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7 hours ago, Sir Rols said:

You know, for all the popular belief that OCs are big tableaux of the host nation's history, it's really not much of a common theme at all. Off the top of my head: Sydney did it a bit with its aboriginal segment, a very quick and passing reference to discovery and then a sequence of the frontier days, but not much beyond that. Athens of course had its big parade of its classical history, but it really went quiet after the Byzantine times and then went into its more philosophical themes. Beijing had its big history set pieces, but China's always had a point to prove that its achievements (paper, the compass etc) are rarely acknowledged by the West. Rio sorta did a potted history, but mostly tied within the context of the arrival of the various ethnic groups ... and the airplane (again a point it was keen to make against general assumptions of the Wright Brothers). The common theme there is that they all probably feel their history is not as well known, or acknowledged as much, as other nations tales. Otherwise, other, dare I say more culturally confident, hosts have tended to have only small and oblique nods to their history. Barcelona really only had its mythical tale of Hercules crossing the Meditteranean. For all Italy's vast history, it confined it to a single Renaissance garden party in Torino (I thought Italian sport cars got more of tribute there). London for all that it was expected to feature its long and well-known history, confined its historical set piece to the Industrial Revolution, fitting in with its overall ceremony theme of revolution, and there was nary a mention of Roman invaders, knights, 1066 or Tudors. Lillehammer got its Vikings out of the way at the preceding handover ceremony and just went for nordic folklore. And LA 84? Instead of pilgrim fathers, minutemen and cowboys we got a sh!t load of grand pianos and a tribute to American music.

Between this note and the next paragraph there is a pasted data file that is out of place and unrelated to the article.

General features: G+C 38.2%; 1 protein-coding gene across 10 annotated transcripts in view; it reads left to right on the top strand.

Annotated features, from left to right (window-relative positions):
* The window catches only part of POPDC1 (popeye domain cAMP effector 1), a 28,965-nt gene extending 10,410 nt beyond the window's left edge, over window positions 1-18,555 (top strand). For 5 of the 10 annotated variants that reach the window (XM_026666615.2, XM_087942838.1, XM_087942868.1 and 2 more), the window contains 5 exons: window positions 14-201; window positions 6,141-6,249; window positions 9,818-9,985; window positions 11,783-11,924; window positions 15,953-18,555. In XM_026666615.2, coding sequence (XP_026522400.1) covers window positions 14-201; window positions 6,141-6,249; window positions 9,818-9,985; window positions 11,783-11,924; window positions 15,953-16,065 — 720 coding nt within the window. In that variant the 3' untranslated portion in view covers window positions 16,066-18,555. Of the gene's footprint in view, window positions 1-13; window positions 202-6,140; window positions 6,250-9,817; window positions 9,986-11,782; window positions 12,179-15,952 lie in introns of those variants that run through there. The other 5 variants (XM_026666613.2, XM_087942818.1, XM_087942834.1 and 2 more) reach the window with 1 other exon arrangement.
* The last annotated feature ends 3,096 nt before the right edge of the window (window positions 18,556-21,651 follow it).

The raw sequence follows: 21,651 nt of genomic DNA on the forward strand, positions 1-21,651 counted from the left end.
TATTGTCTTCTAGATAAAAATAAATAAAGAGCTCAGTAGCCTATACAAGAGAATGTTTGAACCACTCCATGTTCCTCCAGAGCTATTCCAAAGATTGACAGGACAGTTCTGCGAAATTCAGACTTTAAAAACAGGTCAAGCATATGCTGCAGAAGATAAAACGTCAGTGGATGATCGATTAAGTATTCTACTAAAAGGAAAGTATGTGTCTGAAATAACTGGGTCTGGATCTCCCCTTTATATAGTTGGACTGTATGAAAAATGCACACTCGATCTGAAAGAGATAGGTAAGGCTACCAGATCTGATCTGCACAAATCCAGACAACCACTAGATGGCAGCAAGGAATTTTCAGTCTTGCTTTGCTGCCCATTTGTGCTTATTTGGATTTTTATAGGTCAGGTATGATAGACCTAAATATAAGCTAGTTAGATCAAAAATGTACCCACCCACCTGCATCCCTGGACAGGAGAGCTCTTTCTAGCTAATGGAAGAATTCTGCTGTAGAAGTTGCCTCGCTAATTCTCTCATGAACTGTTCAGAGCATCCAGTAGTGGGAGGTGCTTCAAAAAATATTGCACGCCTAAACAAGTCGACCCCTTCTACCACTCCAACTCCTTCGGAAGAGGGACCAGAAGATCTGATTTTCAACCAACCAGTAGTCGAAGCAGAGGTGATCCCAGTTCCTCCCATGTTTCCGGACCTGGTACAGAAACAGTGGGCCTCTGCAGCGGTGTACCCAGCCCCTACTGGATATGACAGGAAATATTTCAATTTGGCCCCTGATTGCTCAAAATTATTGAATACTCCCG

I'd be surprised if LA 28 tried to give us a US history lesson. If it didn't feel the need to in 84, I don't know why it would in 11 year's time. It's not as if US history is little known, or that America lacks in national self-confidence. The music thing was done in 84, but this time I'd expect to see something again around America's cultural contribution to the world (and, yes, maybe in '28 it will be cinema... or maybe more music). Perhaps a nod to the California climate and lifestyle (if surfing's still in the games, I could see a nod to So Cal beach culture). Maybe a reference to Latino and other migrant influences around a melting pot theme. I hope for a bit of humour, a lot of entertainment and some major surprises. I really don't expect to see American History 101 outside anything but a small cameo, if at all.